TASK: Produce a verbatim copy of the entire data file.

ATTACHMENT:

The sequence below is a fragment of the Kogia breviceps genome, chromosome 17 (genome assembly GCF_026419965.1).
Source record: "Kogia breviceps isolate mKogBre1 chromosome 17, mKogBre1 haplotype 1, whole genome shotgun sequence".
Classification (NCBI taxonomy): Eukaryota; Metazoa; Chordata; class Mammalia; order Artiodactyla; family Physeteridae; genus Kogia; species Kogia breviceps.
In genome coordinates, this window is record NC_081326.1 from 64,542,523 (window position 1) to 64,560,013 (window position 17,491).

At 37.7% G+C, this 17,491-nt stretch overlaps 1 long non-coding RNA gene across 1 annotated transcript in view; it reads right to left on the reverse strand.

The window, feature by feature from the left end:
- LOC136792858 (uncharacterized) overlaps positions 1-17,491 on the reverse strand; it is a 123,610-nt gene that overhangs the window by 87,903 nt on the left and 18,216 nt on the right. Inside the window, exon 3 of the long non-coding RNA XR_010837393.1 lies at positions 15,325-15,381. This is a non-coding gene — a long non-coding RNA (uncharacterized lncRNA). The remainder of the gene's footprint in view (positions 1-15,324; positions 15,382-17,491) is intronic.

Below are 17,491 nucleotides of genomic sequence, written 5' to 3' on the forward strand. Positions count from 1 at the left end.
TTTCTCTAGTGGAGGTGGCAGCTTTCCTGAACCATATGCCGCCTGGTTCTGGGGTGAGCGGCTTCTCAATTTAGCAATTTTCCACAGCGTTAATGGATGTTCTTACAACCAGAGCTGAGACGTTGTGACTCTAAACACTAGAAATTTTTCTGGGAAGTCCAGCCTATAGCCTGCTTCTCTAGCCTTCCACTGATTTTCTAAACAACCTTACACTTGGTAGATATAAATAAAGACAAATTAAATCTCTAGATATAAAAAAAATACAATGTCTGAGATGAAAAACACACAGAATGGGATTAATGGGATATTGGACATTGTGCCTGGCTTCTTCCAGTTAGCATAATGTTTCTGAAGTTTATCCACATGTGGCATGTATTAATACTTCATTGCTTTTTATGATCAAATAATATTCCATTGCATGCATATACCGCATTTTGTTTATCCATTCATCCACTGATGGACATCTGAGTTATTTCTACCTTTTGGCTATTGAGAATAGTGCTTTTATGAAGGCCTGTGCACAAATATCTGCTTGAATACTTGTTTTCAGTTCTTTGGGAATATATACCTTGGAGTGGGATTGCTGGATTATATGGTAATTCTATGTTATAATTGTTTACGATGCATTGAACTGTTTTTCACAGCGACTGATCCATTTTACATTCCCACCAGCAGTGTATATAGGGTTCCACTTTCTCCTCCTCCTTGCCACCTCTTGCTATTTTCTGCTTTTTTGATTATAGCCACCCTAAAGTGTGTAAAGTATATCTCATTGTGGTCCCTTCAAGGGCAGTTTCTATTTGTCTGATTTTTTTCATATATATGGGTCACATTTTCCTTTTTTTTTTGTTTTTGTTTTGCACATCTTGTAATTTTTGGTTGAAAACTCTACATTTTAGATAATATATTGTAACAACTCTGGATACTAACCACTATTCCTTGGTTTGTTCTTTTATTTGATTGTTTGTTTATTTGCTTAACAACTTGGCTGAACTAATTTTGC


The sequence below is a fragment of the Kogia breviceps genome, chromosome 17 (genome assembly GCF_026419965.1).
Source record: "Kogia breviceps isolate mKogBre1 chromosome 17, mKogBre1 haplotype 1, whole genome shotgun sequence".
Classification (NCBI taxonomy): Eukaryota; Metazoa; Chordata; class Mammalia; order Artiodactyla; family Physeteridae; genus Kogia; species Kogia breviceps.
In genome coordinates, this window is record NC_081326.1 from 64,542,523 (window position 1) to 64,560,013 (window position 17,491).

At 37.7% G+C, this 17,491-nt stretch overlaps 1 long non-coding RNA gene across 1 annotated transcript in view; it reads right to left on the reverse strand.

The window, feature by feature from the left end:
- LOC136792858 (uncharacterized) overlaps positions 1-17,491 on the reverse strand; it is a 123,610-nt gene that overhangs the window by 87,903 nt on the left and 18,216 nt on the right. Inside the window, exon 3 of the long non-coding RNA XR_010837393.1 lies at positions 15,325-15,381. This is a non-coding gene — a long non-coding RNA (uncharacterized lncRNA). The remainder of the gene's footprint in view (positions 1-15,324; positions 15,382-17,491) is intronic.

Below are 17,491 nucleotides of genomic sequence, written 5' to 3' on the forward strand. Positions count from 1 at the left end.
TTTCTCTAGTGGAGGTGGCAGCTTTCCTGAACCATATGCCGCCTGGTTCTGGGGTGAGCGGCTTCTCAATTTAGCAATTTTCCACAGCGTTAATGGATGTTCTTACAACCAGAGCTGAGACGTTGTGACTCTAAACACTAGAAATTTTTCTGGGAAGTCCAGCCTATAGCCTGCTTCTCTAGCCTTCCACTGATTTTCTAAACAACCTTACACTTGGTAGATATAAATAAAGACAAATTAAATCTCTAGATATAAAAAAAATACAATGTCTGAGATGAAAAACACACAGAATGGGATTAATGGGATATTGGACATTGTGCCTGGCTTCTTCCAGTTAGCATAATGTTTCTGAAGTTTATCCACATGTGGCATGTATTAATACTTCATTGCTTTTTATGATCAAATAATATTCCATTGCATGCATATACCGCATTTTGTTTATCCATTCATCCACTGATGGACATCTGAGTTATTTCTACCTTTTGGCTATTGAGAATAGTGCTTTTATGAAGGCCTGTGCACAAATATCTGCTTGAATACTTGTTTTCAGTTCTTTGGGAATATATACCTTGGAGTGGGATTGCTGGATTATATGGTAATTCTATGTTATAATTGTTTACGATGCATTGAACTGTTTTTCACAGCGACTGATCCATTTTACATTCCCACCAGCAGTGTATATAGGGTTCCACTTTCTCCTCCTCCTTGCCACCTCTTGCTATTTTCTGCTTTTTTGATTATAGCCACCCTAAAGTGTGTAAAGTATATCTCATTGTGGTCCCTTCAAGGGCAGTTTCTATTTGTCTGATTTTTTTCATATATATGGGTCACATTTTCCTTTTTTTTTTGTTTTTGTTTTGCACATCTTGTAATTTTTGGTTGAAAACTCTACATTTTAGATAATATATTGTAACAACTCTGGATACTAACCACTATTCCTTGGTTTGTTCTTTTATTTGATTGTTTGTTTATTTGCTTAACAACTTGGCTGAACTAATTTTGC